Carlson, school improvement timeline
The new Carlson Elementary School is expected to open in August 2024.
The school, which will be built inside the former middle school thanks to a $33 million bond approved by voters last year, will be state of the art, and the design phase will begin this spring.
On Jan. 13, Jacobs, the firm the school district hired to oversee all of the bond projects, provided the school board with a timeline for work to be done at all district schools.
In the next year, the remainder of the Georgetown Community School roof will be replaced and a pre-kindergarten expansion at King-Murphy Elementary School is expected to be constructed this summer.
In year two, the remaining improvements at GCS will be completed, plus improvements to Clear Creek High School/Middle School including athletic field lights, and year three will be construction of the new Carlson Elementary.
“Everyone wants to know what we are going to do with Carlson,” Facilities Manager Justin Watanabe said. “It’s important to follow the process and do it correctly. We won’t know anything for a few months.”
The district is forming two committees known as the Citizens Advisory Team (or CAT) and the Design Oversight Group (or DOG) to get community input into the projects. The district is taking applications from community members interested in serving on the committees.
Public discusses masks in schools
Five Clear Creek residents took advantage of the school district’s new policy to allow constituents to discuss items not on the school board agenda.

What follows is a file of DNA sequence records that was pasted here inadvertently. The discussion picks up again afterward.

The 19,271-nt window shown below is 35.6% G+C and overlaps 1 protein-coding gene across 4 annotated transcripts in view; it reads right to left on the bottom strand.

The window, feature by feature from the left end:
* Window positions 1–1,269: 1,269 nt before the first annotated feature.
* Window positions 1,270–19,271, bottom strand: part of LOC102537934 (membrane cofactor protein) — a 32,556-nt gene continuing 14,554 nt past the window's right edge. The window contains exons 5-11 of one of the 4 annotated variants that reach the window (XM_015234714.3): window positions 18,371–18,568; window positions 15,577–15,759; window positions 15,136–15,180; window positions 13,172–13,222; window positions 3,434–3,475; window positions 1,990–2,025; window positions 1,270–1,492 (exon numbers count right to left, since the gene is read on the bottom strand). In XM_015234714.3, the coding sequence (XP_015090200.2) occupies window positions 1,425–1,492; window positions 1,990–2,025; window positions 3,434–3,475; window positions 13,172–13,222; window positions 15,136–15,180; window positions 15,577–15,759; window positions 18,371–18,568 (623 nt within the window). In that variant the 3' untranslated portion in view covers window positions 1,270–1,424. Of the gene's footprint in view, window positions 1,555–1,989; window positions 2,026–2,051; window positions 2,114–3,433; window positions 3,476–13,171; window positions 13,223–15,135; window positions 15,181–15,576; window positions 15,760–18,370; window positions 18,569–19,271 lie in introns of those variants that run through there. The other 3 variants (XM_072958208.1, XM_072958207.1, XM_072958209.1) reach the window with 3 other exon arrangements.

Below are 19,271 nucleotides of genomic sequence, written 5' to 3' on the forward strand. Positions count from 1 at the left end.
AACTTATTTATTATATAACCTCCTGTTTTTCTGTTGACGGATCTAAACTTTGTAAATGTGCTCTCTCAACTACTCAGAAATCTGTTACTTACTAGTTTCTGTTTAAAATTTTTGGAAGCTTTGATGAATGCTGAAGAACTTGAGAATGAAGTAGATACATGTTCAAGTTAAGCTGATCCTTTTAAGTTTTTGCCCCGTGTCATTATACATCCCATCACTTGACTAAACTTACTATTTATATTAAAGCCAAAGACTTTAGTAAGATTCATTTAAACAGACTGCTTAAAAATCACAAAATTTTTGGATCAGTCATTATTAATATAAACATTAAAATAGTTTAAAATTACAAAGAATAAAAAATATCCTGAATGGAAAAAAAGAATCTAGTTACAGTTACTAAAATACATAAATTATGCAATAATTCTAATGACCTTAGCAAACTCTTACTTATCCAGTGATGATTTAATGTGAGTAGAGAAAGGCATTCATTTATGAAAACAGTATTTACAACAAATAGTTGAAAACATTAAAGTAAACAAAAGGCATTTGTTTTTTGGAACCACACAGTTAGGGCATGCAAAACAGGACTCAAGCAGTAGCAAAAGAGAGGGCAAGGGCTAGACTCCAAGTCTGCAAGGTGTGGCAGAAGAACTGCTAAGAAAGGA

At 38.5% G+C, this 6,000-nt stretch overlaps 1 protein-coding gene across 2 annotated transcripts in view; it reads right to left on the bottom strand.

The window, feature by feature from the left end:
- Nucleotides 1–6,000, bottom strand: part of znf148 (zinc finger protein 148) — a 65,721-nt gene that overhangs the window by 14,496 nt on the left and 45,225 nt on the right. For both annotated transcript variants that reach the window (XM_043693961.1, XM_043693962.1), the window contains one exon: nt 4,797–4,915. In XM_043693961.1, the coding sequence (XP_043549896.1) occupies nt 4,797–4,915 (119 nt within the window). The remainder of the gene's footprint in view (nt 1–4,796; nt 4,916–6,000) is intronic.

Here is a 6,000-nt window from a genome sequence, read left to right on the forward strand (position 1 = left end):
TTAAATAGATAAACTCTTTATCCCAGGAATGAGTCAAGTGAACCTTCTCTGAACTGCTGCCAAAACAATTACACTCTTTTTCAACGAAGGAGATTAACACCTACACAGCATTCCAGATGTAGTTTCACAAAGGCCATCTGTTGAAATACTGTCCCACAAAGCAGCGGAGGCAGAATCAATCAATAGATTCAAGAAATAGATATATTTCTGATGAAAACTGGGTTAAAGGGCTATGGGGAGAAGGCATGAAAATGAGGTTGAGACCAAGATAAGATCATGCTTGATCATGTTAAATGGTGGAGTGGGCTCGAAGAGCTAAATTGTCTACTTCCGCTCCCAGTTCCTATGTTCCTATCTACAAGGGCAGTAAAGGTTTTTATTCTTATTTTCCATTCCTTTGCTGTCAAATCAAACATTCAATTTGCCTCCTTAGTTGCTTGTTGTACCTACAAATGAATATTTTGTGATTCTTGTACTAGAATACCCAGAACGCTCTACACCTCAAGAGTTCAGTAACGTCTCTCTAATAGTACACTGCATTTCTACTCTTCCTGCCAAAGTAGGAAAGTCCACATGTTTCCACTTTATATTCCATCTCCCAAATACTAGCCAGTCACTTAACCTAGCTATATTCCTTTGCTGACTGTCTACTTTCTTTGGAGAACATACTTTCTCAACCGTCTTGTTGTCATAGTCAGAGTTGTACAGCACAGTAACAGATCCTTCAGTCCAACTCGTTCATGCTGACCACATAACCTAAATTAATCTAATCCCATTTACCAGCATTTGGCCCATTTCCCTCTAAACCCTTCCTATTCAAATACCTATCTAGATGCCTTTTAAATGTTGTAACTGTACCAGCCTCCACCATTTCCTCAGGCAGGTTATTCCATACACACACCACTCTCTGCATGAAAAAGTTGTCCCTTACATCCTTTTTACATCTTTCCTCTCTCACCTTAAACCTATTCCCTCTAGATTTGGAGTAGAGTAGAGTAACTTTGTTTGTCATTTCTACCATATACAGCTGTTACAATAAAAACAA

Five people discussed students wearing masks during school at the Jan. 18 Clear Creek school board meeting, with four asking that students not be required to wear them, while one told the board that not all parents agreed with the anti-mask sentiment.
This is the first time in years that the school board allowed members of the public to address the board on topics not on the meeting agenda, and the board discussed civility standards, asking the public to refrain from personal attacks in written and oral communication.
Anti-mask parents told the board that masking doesn’t protect children from COVID-19, but it does cause mental-health issues. They suggested that school boards require masks to get federal dollars, calling mask mandates “draconian.” One parent called the masks “crimes against our children.”
The parent disagreeing with masks lauded the school board and district officials for taking measures to keep students safe, saying students have been able to stay in person because of safety measure the district instituted.
“The voices you (just) heard don’t represent the vast majority of the families here,” she said. “We support you in this unprecedented time.”
The Clear Creek school board will consider revisions to its graduation-requirement policy this spring, with the changes not going into effect until the 2022-23 school year.
The changes will align graduation requirements with the career-centered classes the district offers. Included will be weighting the grades for college classes that Clear Creek High School students taken concurrently with high school classes similar to how Advanced Placement classes are weighted.
Four Points donates $25,000
Four Points Funding, the firm buying the former football field and bus barn properties in Idaho Springs, has made a $25,000 donation to the Clear Creek Schools Foundation.
Superintendent Karen Quanbeck said the donation was negotiated when the district and Four Points were putting together a contract. Both groups had discussed Four Points doing something to commemorate the former Digger Field in Idaho Springs. Since that seemed problematic, Four Points agreed to donate the money to the district.